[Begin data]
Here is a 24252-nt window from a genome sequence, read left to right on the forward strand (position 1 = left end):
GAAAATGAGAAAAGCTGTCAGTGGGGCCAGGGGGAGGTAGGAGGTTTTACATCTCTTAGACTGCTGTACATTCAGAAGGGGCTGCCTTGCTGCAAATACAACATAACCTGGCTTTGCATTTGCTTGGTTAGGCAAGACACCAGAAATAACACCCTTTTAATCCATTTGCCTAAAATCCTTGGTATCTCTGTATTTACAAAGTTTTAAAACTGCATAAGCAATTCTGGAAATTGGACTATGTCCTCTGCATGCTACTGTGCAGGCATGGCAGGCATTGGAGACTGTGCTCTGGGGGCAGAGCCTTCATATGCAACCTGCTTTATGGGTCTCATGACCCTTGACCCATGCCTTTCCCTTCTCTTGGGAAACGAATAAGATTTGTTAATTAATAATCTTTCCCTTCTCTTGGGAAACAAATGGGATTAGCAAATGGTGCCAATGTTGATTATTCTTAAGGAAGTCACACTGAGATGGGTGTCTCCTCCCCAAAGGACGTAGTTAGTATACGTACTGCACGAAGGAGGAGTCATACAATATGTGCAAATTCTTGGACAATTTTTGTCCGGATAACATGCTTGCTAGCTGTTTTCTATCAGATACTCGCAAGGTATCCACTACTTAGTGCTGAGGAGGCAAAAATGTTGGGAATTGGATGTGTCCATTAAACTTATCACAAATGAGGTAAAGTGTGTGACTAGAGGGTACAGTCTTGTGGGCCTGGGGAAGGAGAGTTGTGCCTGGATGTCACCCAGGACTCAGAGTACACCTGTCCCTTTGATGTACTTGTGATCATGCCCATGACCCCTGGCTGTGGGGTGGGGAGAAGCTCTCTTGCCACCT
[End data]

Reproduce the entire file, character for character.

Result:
Here is a 24252-nt window from a genome sequence, read left to right on the forward strand (position 1 = left end):
GAAAATGAGAAAAGCTGTCAGTGGGGCCAGGGGGAGGTAGGAGGTTTTACATCTCTTAGACTGCTGTACATTCAGAAGGGGCTGCCTTGCTGCAAATACAACATAACCTGGCTTTGCATTTGCTTGGTTAGGCAAGACACCAGAAATAACACCCTTTTAATCCATTTGCCTAAAATCCTTGGTATCTCTGTATTTACAAAGTTTTAAAACTGCATAAGCAATTCTGGAAATTGGACTATGTCCTCTGCATGCTACTGTGCAGGCATGGCAGGCATTGGAGACTGTGCTCTGGGGGCAGAGCCTTCATATGCAACCTGCTTTATGGGTCTCATGACCCTTGACCCATGCCTTTCCCTTCTCTTGGGAAACGAATAAGATTTGTTAATTAATAATCTTTCCCTTCTCTTGGGAAACAAATGGGATTAGCAAATGGTGCCAATGTTGATTATTCTTAAGGAAGTCACACTGAGATGGGTGTCTCCTCCCCAAAGGACGTAGTTAGTATACGTACTGCACGAAGGAGGAGTCATACAATATGTGCAAATTCTTGGACAATTTTTGTCCGGATAACATGCTTGCTAGCTGTTTTCTATCAGATACTCGCAAGGTATCCACTACTTAGTGCTGAGGAGGCAAAAATGTTGGGAATTGGATGTGTCCATTAAACTTATCACAAATGAGGTAAAGTGTGTGACTAGAGGGTACAGTCTTGTGGGCCTGGGGAAGGAGAGTTGTGCCTGGATGTCACCCAGGACTCAGAGTACACCTGTCCCTTTGATGTACTTGTGATCATGCCCATGACCCCTGGCTGTGGGGTGGGGAGAAGCTCTCTTGCCACCT